Unlocking North Vancouver History

Building a Vancouver Icon: The Lions Gate Bridge

Lions Gate Bridge

The beauty of the Lions Gate Bridge struck people right from the start. Suspension bridges had been built all over North America since the late 1800s, and the famous Brooklyn Bridge linking New York City boroughs inspired Vancouver’s visionaries. Canada’s leading bridge architects at the time, Montreal’s Monsarrat & Pratley, designed the span, which has won accolades for its elegance ever since. Dangling at the end of a derrick’s hoisting chain, bridge workman Joe Lepage enthusiastically pronounced it “Light and graceful, like a spider’s web in the sun.” Six decades later, well-known Vancouver author Douglas Coupland wrote this paean: “Perhaps in your city there is a structure so potent and glorious that its existence in your mind becomes the actual architecture of your mind — a structure through which all of your dreams and ideas and hopes are funneled. In my city, Vancouver, there is one such structure, a fairy-tale bridge called Lions Gate Bridge.”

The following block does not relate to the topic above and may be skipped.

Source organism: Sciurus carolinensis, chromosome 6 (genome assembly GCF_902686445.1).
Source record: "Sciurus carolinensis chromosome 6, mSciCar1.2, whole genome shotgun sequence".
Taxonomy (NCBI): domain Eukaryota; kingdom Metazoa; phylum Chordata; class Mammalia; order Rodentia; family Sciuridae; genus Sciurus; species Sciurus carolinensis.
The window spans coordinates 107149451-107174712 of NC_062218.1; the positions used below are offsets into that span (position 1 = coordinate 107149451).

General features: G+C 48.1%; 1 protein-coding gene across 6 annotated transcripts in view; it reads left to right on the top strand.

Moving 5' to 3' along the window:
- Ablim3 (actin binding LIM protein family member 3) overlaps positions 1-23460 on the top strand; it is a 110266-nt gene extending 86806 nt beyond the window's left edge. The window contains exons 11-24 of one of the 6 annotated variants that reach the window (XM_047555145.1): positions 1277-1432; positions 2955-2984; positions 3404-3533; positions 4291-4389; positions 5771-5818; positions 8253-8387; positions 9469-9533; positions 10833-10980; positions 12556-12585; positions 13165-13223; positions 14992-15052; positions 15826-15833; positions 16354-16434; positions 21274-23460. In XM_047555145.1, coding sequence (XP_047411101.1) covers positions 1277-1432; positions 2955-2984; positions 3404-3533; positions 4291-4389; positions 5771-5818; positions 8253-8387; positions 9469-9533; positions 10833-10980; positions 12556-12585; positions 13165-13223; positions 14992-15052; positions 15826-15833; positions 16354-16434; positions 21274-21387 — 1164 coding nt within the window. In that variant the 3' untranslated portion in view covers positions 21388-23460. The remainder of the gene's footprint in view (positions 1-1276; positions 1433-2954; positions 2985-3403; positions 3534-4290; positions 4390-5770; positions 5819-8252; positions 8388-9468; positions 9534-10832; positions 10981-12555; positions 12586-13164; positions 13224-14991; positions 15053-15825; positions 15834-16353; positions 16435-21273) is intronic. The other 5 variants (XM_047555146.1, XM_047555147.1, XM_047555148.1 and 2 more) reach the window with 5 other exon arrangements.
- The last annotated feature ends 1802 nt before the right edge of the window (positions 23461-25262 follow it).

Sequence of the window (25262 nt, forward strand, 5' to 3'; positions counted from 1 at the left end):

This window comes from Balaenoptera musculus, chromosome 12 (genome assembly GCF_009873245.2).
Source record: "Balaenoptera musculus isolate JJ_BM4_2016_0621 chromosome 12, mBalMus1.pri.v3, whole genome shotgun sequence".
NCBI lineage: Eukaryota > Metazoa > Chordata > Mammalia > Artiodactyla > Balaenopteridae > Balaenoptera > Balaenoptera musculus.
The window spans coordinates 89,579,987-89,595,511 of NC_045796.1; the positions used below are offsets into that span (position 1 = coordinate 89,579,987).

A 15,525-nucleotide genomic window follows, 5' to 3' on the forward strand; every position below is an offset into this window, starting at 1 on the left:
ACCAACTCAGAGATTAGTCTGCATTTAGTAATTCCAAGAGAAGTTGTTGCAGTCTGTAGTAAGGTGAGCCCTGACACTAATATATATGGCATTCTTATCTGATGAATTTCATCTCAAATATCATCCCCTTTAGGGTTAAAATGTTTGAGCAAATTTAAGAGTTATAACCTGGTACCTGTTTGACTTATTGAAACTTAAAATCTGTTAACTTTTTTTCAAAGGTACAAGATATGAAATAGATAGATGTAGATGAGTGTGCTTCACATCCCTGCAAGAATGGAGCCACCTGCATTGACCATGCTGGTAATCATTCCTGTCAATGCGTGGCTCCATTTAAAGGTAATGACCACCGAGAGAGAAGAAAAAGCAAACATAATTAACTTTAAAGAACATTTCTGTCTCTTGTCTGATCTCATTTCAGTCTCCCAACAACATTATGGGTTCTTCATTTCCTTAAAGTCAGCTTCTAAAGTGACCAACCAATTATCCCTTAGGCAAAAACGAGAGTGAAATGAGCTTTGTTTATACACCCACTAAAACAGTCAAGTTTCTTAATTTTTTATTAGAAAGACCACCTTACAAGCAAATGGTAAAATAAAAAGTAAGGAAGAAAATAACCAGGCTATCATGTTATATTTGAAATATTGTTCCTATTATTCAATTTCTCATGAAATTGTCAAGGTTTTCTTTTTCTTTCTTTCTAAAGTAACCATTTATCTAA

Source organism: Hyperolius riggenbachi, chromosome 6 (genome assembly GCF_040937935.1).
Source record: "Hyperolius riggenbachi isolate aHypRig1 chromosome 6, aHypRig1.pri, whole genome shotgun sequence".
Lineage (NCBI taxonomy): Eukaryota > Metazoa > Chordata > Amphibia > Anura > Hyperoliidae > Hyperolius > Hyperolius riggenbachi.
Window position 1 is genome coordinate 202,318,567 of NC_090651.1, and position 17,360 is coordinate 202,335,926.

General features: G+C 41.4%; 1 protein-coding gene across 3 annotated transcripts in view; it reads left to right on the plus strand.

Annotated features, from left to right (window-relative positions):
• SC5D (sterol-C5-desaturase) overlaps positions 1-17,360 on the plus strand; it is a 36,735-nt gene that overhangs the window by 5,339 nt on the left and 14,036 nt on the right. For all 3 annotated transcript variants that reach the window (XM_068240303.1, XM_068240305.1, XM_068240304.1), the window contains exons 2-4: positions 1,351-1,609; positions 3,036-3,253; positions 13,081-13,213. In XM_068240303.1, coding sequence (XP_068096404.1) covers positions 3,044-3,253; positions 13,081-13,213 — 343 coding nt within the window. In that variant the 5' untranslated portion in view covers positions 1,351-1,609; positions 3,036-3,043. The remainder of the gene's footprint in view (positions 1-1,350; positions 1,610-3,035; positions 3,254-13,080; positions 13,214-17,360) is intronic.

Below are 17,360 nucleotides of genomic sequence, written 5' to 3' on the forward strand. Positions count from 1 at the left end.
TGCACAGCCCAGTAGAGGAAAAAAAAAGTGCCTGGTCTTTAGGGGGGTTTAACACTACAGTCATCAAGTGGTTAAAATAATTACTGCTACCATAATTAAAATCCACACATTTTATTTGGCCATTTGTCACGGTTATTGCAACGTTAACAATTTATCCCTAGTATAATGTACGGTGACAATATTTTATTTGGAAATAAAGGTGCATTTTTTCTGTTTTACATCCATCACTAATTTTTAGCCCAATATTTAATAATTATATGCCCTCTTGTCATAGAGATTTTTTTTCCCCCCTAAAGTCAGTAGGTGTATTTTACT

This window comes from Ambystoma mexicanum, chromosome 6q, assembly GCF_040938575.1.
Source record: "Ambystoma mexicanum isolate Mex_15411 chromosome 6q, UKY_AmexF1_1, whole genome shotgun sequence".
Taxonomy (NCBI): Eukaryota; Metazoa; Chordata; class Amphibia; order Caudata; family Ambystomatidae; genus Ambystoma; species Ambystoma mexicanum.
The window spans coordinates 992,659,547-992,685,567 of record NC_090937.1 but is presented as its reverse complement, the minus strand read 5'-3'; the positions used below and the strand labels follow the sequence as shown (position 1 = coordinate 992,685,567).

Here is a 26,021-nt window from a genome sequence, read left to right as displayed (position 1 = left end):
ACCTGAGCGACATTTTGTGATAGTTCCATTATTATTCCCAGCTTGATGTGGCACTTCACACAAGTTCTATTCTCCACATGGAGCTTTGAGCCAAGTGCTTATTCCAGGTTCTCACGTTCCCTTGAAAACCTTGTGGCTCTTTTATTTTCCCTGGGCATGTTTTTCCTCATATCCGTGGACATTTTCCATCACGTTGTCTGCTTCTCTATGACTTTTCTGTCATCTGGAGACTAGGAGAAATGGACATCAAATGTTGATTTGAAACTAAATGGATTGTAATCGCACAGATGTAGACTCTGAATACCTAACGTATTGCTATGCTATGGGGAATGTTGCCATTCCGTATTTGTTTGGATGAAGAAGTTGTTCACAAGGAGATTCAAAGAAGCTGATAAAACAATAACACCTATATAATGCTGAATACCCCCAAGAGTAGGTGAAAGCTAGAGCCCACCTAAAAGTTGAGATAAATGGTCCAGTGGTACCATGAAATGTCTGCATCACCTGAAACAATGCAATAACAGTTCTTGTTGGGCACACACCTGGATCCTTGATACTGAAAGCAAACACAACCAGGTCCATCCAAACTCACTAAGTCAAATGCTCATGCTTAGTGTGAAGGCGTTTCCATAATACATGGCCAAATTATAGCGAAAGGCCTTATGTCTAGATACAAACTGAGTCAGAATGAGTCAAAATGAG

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This tinted photo of the Lions Gate Bridge is from a pamphlet of city landmarks produced by the Sun Publishing Company to celebrate the opening of the bridge.

This view is from the south end of the bridge at completion, with landscaping and lion sculptures in place. Union Steamship’s SS Capilano II can be seen passing beneath the span.

The pamphlet was published in 1939. Celebrated Vancouver photographer Leonard Frank took this picture in black and white.

Local businesses bought these pamphlets and distributed them to clients. The Sun Publishing Company printed the name, address and telephone number of the company along with “Compliments of” on the cover.

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